FeaturesCorporateBusiness Functional

TypeConceptualMixed Operational

MeasurabilityJudgmentsSemi Quantifiable

FrequencyPeriodic/Periodic/ Periodic

SporadicSporadic

Relation to Present ActInnovativeMixed Supplement

RiskWideModerate Low

Profit PotentialLargeMedium Small

CostMajorMedium Modest

Time HorizonLong-rangeMedium Short

FlexibilityHighMedium Low

CooperationRequiredConsiderableModerate Little


Three big strategic questions

Three Big Strategic Questions

  • Where Are We Now?

  • Where Do we Want to Go?

  • How Will We Get There?


Crafting a strategy

Crafting a Strategy

  • HOW to out-compete rivals and win a competitive advantage

  • HOW to respond to changing industry and competitive conditions

  • HOW to defend against threats to company's well-being

  • HOW to pursue attractive opportunities


International business strategy

Actual Company Strategy

Company Experiences, Know-how, Resource Strengths and Weaknesses, and Competitive Capabilities

Abandoned strategy features

PLANNED STRATEGY

New initiatives plus ongoing strategy features continued form prior periods

Adaptive reactions to

changing circumstances

REACTIVE STRATEGY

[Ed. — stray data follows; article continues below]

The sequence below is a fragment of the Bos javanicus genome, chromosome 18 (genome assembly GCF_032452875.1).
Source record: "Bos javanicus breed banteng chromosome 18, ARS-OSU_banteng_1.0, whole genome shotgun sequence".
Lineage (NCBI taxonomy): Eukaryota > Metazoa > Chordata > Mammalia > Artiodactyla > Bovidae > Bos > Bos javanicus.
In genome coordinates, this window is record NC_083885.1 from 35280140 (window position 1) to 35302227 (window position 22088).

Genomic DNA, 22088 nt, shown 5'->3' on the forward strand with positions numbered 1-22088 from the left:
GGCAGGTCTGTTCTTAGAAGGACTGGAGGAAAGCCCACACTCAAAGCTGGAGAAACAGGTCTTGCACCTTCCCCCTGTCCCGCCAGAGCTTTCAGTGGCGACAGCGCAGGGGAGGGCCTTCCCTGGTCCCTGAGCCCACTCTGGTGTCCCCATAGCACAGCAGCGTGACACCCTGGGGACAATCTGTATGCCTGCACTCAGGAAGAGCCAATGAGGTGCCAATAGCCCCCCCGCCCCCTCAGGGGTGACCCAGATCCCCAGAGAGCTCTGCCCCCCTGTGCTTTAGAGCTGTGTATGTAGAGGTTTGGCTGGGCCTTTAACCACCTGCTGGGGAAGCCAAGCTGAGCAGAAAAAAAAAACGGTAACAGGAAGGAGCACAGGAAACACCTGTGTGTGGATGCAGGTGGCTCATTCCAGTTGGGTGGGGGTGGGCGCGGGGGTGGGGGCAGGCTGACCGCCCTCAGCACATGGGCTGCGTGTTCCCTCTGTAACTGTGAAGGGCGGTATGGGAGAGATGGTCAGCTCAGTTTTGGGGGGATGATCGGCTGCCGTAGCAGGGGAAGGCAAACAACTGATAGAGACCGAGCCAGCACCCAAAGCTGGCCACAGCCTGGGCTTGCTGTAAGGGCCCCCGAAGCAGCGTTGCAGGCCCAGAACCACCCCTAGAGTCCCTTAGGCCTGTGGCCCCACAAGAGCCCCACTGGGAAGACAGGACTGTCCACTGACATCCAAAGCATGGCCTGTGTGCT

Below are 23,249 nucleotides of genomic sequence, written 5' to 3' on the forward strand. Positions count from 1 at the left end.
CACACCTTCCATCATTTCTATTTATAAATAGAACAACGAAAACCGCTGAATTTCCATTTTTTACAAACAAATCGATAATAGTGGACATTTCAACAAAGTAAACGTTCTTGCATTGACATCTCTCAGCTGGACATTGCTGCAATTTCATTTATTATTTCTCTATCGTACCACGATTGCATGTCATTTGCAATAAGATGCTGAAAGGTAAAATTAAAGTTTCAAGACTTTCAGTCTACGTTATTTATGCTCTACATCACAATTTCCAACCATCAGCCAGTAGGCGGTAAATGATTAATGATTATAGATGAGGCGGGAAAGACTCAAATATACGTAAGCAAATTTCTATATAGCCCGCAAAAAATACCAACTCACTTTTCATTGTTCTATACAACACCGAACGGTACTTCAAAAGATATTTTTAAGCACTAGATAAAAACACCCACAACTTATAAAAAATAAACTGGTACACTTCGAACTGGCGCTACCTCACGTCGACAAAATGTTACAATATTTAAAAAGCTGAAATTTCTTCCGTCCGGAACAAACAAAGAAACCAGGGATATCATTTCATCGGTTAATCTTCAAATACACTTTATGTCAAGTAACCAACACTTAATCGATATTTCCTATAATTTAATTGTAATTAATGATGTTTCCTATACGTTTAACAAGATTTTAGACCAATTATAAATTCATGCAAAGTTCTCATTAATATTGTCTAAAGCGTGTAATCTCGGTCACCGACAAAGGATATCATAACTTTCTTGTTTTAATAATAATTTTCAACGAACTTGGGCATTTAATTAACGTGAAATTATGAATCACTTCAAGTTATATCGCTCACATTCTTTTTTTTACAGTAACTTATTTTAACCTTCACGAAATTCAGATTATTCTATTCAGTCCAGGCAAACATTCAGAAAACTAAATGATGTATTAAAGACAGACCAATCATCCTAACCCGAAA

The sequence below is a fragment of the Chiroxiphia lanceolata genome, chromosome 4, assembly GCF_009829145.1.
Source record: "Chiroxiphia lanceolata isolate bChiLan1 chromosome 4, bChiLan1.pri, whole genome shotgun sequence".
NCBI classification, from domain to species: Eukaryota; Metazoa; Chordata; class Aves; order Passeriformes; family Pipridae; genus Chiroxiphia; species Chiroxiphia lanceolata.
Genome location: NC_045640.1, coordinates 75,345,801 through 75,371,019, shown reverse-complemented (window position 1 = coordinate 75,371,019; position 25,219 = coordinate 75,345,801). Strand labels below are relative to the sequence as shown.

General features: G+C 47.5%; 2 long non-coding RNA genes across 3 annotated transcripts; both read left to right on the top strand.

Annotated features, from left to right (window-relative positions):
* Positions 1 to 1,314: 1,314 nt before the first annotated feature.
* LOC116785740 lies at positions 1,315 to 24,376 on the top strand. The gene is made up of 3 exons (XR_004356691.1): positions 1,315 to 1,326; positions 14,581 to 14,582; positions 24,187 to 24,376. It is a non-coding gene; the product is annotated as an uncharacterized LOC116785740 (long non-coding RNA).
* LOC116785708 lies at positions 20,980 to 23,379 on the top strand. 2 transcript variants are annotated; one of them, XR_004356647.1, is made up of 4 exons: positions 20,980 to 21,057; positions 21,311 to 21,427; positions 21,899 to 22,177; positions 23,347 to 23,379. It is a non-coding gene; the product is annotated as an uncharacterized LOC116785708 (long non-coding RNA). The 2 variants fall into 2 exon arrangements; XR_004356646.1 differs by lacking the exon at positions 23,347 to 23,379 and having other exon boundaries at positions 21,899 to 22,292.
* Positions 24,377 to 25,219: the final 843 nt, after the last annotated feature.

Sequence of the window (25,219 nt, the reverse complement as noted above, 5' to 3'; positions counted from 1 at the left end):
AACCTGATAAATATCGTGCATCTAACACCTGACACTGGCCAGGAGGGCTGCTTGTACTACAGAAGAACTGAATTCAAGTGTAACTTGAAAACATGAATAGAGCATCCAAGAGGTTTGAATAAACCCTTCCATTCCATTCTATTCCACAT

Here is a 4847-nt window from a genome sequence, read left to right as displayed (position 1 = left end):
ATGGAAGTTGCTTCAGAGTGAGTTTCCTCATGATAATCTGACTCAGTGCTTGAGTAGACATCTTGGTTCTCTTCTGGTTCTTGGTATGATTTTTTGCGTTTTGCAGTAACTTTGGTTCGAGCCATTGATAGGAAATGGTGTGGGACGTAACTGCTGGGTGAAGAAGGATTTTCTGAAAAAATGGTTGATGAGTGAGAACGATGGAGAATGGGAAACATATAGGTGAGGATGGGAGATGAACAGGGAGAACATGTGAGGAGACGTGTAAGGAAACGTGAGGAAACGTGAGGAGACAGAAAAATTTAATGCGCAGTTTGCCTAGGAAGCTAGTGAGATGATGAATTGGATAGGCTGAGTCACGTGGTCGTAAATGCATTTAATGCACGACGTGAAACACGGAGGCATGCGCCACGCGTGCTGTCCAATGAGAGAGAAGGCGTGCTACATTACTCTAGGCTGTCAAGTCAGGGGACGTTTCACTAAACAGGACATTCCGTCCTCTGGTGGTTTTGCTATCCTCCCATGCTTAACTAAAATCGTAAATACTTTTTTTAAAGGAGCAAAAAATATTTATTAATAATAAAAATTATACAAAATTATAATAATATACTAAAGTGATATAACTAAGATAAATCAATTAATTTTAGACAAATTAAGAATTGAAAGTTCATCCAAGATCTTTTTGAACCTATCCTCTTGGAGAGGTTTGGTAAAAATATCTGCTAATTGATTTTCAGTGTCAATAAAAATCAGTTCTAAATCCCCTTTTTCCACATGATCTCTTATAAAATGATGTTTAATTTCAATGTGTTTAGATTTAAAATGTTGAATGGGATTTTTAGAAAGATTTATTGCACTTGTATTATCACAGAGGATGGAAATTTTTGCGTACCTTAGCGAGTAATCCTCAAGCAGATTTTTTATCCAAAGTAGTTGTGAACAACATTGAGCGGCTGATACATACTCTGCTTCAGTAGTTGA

A Company’s Actual Strategy Is Partly Planned and Partly Reactive


International business strategy

Responsibility of corporate-level managers

A Single-Business Company

Two-Way influence

Responsibility of heads of major functional activities within a business

Two-Way influence

Responsibility of plant managers, geographic unit managers, and lower-level supervisors

The Strategy-Making Pyramid

Business Strategy

Functional Strategies (R&D, manufacturing, marketing, finance, human resources, etc.)

Operating Strategies

(regions and districts, plants, departments within functional areas)


International business strategy

A Diversified Company

Responsibility of corporate-level managers

Corporate Strategy

Responsibility of business-level general managers

Two-Way influence

Business Strategies